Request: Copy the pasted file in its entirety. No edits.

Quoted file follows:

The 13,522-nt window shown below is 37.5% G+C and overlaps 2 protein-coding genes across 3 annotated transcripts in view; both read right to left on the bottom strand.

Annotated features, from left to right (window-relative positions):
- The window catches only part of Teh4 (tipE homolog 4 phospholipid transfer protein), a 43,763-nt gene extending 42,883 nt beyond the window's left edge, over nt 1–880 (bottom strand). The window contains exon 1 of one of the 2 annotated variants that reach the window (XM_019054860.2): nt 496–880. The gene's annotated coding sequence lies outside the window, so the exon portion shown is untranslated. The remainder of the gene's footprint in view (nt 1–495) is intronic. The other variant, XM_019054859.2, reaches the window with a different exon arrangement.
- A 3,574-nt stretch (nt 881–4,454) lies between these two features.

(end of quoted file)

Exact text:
The 13,522-nt window shown below is 37.5% G+C and overlaps 2 protein-coding genes across 3 annotated transcripts in view; both read right to left on the bottom strand.

Annotated features, from left to right (window-relative positions):
- The window catches only part of Teh4 (tipE homolog 4 phospholipid transfer protein), a 43,763-nt gene extending 42,883 nt beyond the window's left edge, over nt 1–880 (bottom strand). The window contains exon 1 of one of the 2 annotated variants that reach the window (XM_019054860.2): nt 496–880. The gene's annotated coding sequence lies outside the window, so the exon portion shown is untranslated. The remainder of the gene's footprint in view (nt 1–495) is intronic. The other variant, XM_019054859.2, reaches the window with a different exon arrangement.
- A 3,574-nt stretch (nt 881–4,454) lies between these two features.